Banned: Web 2.0

Around here, the Web is still the Web

Phil Harvey, Editor-in-Chief

June 29, 2006

2 Min Read
Banned: Web 2.0

3:15 PM -- I thought I would stop at quadruple play, but I've recently discovered that there are plenty of other words I need to ban from the pages of Light Reading.

This time around, I'm taking out Web 2.0, Web 3.0, and any other variation of what sane people used to call an Internet-based business, or a dotcom.

Marketing folks and venture capitalists are using Web 2.0 to refer to a "second generation" of services offered via the Internet. In short, they've found a way to describe their businesses based on a feature or two, rather than calling the business what it really is: a dotcom.

Here's a snippet of text I pulled from a press release last week that refers to Web 2.0 as if it's a real thing. Note the buzzwords required to prop up the concept:

Providing community, user-generated content, syndication and aggregation software, Pluck helps its customers leverage the new open content model that has emerged as the cornerstone of Web 2.0.

In plain English, Pluck Corp., the company that sent the press release, makes software. The software they make helps people and companies set up blogs, photo albums, and stuff like that. As a service, Pluck can probably host all the stuff you can create with its software. Was that so hard?

Well, yes, according to Pluck. Because they want you to think that some clever bits of code are really "social media solutions that transform how everyday people and publishers discover, create and distribute information online."

In other words, they've smelled their own asses so long they've completely forgotten how to tell people what it really is they do for a living.

Don't get me wrong, Internet-based companies aren't all bad. Thanks to the one I work for, as George W Bush would say, I've been able to put food on my family for many years.

But there's no magic to a business that's labeled as Web 2.0, anymore than there is in calling a new car "Auto 2.0." Cars still have four wheels, an engine, doors, etc. Internet companies, like all other companies, have some thing or service they're trying to sell so they can make money.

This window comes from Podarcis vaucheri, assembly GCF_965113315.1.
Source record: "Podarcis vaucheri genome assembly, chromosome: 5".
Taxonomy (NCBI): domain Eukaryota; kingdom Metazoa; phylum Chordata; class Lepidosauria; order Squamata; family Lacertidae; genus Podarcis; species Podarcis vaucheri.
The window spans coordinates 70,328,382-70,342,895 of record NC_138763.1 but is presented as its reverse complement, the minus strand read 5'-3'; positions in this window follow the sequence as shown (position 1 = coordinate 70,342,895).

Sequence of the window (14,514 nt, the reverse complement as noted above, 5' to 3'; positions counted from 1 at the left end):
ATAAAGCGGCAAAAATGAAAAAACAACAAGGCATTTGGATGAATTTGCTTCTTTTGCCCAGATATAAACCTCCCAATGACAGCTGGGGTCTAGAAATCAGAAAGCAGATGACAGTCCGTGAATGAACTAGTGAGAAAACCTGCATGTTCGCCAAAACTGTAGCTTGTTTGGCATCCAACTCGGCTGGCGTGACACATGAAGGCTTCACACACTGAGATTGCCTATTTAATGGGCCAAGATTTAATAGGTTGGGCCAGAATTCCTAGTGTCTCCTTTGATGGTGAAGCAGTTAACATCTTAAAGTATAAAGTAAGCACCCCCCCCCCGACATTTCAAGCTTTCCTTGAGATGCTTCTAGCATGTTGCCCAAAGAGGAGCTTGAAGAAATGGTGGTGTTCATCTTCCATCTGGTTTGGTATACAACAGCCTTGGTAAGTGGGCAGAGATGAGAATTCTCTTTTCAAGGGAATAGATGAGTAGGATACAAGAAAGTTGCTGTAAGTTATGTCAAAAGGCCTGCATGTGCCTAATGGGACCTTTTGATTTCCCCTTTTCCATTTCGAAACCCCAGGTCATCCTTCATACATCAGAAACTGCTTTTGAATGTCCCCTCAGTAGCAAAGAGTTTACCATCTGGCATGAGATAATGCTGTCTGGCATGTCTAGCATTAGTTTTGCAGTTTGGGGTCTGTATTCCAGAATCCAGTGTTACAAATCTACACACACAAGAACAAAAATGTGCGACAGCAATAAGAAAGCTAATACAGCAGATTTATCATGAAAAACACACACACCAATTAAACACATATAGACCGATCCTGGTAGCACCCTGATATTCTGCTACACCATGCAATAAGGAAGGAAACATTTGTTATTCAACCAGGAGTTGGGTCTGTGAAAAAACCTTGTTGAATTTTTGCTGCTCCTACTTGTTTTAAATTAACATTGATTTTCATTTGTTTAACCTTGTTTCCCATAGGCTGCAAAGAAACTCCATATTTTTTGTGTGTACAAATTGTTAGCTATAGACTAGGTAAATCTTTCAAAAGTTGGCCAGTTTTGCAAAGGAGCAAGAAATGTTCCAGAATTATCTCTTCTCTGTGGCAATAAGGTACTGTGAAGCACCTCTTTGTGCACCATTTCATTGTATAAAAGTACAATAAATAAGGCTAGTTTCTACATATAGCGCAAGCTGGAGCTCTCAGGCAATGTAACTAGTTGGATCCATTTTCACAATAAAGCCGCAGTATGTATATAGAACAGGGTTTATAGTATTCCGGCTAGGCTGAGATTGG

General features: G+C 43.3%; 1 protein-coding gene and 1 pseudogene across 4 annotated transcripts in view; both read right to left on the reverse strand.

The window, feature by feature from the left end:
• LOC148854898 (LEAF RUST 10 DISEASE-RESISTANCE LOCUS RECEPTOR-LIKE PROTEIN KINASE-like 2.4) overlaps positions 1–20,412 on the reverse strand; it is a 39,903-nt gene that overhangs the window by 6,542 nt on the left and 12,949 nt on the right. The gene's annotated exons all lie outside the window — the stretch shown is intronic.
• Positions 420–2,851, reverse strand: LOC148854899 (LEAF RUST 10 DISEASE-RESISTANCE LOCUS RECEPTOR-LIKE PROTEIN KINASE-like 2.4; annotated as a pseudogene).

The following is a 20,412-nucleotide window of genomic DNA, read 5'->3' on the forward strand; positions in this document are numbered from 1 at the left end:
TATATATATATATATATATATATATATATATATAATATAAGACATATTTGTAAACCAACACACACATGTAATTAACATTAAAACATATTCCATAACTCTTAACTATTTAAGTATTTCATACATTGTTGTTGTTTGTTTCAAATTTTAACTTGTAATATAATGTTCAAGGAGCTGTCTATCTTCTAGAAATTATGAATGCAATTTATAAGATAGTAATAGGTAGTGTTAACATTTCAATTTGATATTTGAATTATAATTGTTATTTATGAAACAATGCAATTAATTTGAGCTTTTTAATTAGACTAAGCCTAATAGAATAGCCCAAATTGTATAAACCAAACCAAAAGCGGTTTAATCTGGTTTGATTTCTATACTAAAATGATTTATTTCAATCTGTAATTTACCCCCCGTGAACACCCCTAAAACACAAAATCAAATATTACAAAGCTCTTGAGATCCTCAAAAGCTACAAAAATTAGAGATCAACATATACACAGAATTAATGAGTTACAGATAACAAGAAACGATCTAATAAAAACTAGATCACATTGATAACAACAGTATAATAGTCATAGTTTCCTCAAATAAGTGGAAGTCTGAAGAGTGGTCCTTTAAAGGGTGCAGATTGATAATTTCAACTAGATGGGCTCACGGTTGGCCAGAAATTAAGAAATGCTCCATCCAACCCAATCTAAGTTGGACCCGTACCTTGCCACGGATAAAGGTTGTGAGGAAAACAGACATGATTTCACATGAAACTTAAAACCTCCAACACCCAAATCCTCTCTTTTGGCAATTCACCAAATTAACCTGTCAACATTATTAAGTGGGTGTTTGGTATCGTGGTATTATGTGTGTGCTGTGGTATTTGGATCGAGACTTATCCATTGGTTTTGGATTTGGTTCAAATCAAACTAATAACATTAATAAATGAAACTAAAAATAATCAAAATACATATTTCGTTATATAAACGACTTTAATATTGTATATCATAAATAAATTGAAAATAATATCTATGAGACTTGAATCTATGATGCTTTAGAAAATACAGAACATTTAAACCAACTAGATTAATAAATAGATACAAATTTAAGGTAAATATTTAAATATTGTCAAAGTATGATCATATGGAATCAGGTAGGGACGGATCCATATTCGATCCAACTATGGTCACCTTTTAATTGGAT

The fact that the business is based on, or heavily relies on, the Internet isn't that big a deal these days, so we're ditching Web 2.0 and Web 3.0 in favor of plainer, saner, language.

As a social experiment, if you run into someone who insists on using Web 2.0 to describe stuff, look at their resumé and take note of where they worked in 1999 and 2000 -- arguably, the Web 1.0 years. Odds are they've got the shrapnel of a few dotcom bombs buried deep in their skulls somewhere.

— Phil Harvey, Words Editor, Light Reading

About the Author(s)

Phil Harvey

Editor-in-Chief, Light Reading

Phil Harvey has been a Light Reading writer and editor for more than 18 years combined. He began his second tour as the site's chief editor in April 2020.

His interest in speed and scale means he often covers optical networking and the foundational technologies powering the modern Internet.

Harvey covered networking, Internet infrastructure and dot-com mania in the late 90s for Silicon Valley magazines like UPSIDE and Red Herring before joining Light Reading (for the first time) in late 2000.

After moving to the Republic of Texas, Harvey spent eight years as a contributing tech writer for D CEO magazine, producing columns about tech advances in everything from supercomputing to cellphone recycling.

Harvey is an avid photographer and camera collector – if you accept that compulsive shopping and "collecting" are the same.

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